Abstract. As the target earthquake we have taken a huge earthquake (EQ) named Miyagi-oki earthquake on 16 Au- gust 2005 (with magnitude of 7.2) and we have analyzed the 4 month period including the date of this EQ. In addition to our previous analysis on the nighttime average amplitude (trend) and nighttime fluctuation, we have proposed the use of fluctuation power spectra in the frequency rage of atmo- spheric gravity waves (period=10 min to 100 min) as a third parameter of subionospheric VLF/LF propagation character- istics. Then it is found that this third parameter would be of additional importance in confirming the presence of seismo- ionospheric perturbations. Finally, we have discovered an important role of lunar tidal effect in the VLF/LF data, which appears one and two months before this large EQ.
Here, the reception on board the DEMETER satellite of the VLF signals radiated by ground transmitters is analyzed. In the past, the reception of such signals was undertaken on many satellites for the investigation of the VLF wave prop- agation and of the interaction with the ionospheric plasma (Aubrey, 1968; Inan and Helliwell, 1982; Molchanov, 1985). The present analysis can be considered as a new method of ionospheric sounding in association with the seismic activity. It was suggested among the perspectives of the DEMETER satellite, whose major scientific objectives are the study of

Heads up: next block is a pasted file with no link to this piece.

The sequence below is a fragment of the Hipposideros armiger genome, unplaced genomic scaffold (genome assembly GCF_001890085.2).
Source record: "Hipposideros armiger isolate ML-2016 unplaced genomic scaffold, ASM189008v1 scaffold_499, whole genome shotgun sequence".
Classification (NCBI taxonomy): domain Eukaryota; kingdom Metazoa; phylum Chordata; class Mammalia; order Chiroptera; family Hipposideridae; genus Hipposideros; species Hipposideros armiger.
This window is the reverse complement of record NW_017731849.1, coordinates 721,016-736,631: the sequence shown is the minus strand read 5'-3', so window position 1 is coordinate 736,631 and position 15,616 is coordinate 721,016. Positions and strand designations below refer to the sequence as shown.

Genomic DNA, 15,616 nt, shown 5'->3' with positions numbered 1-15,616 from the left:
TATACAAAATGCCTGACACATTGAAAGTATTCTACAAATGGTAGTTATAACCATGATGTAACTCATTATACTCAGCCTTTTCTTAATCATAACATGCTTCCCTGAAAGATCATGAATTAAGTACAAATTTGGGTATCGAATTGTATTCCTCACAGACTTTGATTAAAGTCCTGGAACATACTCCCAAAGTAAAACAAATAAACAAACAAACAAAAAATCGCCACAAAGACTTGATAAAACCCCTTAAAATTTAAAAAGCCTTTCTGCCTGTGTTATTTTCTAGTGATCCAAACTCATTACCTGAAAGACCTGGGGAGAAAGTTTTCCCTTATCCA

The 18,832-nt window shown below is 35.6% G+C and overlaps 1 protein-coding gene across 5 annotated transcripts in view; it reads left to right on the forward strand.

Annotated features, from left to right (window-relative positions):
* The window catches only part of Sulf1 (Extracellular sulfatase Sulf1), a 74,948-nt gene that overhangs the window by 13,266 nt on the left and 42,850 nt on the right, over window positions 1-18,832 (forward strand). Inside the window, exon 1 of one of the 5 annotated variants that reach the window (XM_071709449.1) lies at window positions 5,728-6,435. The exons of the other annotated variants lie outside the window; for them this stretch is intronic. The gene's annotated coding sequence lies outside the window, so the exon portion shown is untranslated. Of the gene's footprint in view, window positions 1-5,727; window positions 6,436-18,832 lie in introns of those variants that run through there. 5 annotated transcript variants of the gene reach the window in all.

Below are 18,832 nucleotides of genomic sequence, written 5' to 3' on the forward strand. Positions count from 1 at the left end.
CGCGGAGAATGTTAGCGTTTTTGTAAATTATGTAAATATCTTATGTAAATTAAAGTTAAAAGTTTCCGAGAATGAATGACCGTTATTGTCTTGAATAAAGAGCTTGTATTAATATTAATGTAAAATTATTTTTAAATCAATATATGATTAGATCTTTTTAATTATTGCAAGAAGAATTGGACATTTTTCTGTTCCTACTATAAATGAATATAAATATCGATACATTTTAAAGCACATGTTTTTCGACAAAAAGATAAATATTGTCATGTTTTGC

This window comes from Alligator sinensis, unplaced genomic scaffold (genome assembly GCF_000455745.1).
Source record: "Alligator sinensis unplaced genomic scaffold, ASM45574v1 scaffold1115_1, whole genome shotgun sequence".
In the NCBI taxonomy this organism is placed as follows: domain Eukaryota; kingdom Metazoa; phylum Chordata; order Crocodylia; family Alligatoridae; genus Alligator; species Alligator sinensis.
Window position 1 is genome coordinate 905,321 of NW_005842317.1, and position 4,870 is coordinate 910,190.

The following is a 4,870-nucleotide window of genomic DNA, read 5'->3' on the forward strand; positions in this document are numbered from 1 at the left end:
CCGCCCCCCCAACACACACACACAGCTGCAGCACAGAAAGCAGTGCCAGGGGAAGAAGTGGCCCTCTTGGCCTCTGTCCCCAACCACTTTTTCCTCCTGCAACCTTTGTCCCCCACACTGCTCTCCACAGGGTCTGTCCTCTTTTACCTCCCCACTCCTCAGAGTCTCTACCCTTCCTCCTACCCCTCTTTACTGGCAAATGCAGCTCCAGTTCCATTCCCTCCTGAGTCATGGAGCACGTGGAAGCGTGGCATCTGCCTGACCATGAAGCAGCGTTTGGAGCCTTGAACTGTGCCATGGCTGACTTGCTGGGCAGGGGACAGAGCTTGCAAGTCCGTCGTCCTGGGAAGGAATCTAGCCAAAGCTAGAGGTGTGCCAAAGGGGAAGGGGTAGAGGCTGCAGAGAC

The fluctuation spectra of the different kinds of seismo- electromagnetic phenomena would provide essential in- formation on the modulation taken place at different regions (including the lithosphere, atmosphere, iono- sphere/magnetosphere and sun). The presence (or existence) of seismogenic electromagnetic phenomena, itself is still controversial, so that the modulation in the lithosphere and atmosphere would provide an additional confirmation that those effects are really seismogenic. Also, such modulation effects would be of extreme importance in obtaining further hints on the generation mechanisms of seismo- electromagnetic effects (ULF emissions, seismo-ionospheric perturbations, etc.). Apart from the previous conspicuous modulation periodicities, some other useful information embedded in the time-series data can be extracted from the slope of fluctuation spectra or fractal analysis, which would be useful for the study of self-organized criticality in the lithosphere and its effects even onto the ionosphere.